Seeing Red Flags

Scammers often are bots and will message you their interest but show no indication of exactly which piece they are interested in and sometimes even ask for information you've just posted. If they're savvy, they will send you names, pictures of the artwork, or several pieces of artwork. First off, if they have contacted you out of nowhere and are interested in multiple original paintings, it's probably too good to be true. If they send back interest in pieces with no common ties to each other (a mix of landscape, portrait, and still art, or contemporary and representational art), it should alert you to this being a fake account.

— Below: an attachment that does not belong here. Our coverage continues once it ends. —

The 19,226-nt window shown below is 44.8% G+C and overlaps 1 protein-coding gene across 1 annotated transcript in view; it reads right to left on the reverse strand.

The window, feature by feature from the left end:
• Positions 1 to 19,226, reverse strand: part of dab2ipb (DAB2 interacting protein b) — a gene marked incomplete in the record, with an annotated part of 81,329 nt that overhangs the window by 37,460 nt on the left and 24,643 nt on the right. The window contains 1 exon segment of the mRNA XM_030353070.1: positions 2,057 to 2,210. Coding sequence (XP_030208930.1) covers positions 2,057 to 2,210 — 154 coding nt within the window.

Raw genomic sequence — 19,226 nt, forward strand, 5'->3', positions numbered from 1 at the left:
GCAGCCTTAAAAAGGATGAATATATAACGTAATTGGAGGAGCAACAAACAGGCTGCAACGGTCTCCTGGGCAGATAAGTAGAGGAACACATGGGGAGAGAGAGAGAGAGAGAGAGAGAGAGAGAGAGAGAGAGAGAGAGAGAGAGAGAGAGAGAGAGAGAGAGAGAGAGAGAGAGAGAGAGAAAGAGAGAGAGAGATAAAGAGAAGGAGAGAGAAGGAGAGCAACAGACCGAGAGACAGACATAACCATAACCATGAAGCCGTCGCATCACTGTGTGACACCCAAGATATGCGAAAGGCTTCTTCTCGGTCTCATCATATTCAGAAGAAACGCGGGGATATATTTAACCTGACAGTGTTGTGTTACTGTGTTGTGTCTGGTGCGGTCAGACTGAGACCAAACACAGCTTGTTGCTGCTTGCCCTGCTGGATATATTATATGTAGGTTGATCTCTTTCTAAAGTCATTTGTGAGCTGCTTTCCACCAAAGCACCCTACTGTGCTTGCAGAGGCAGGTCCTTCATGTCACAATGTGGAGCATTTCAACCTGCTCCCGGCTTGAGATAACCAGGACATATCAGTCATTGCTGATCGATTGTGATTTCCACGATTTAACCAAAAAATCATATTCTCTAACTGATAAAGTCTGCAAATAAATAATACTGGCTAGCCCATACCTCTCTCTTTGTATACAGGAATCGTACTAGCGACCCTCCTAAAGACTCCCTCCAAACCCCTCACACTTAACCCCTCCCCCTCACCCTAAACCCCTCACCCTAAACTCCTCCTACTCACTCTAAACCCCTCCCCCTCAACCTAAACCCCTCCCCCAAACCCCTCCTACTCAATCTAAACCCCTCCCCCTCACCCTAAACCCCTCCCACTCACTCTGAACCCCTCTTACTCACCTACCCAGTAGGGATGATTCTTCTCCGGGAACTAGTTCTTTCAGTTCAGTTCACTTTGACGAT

How to spot a spam profile

Here are some ways to spot a fake profile. These are not hard and fast rules. However, the more of these points that add up, the more probable it's a bot or scammer.

  • Read bio. If there are errors and it looks hastily thrown together, it's most likely a bot
  • Minimal posts, but thousands of followers.
  • Only a handful of followers, but following thousands.
  • Obviously fake profile pictures and posts.
  • Bots and fake profiles have become so very savvy that private accounts are not necessarily real any longer.
  • They do not follow or like your posts before sending you a message.
  • They like ALL of your posts and follow only to reach out with a "Hi".
  • They comment to promote, send to, etc., with links.

What can you do as an Artist to protect yourself?

Never give out personal information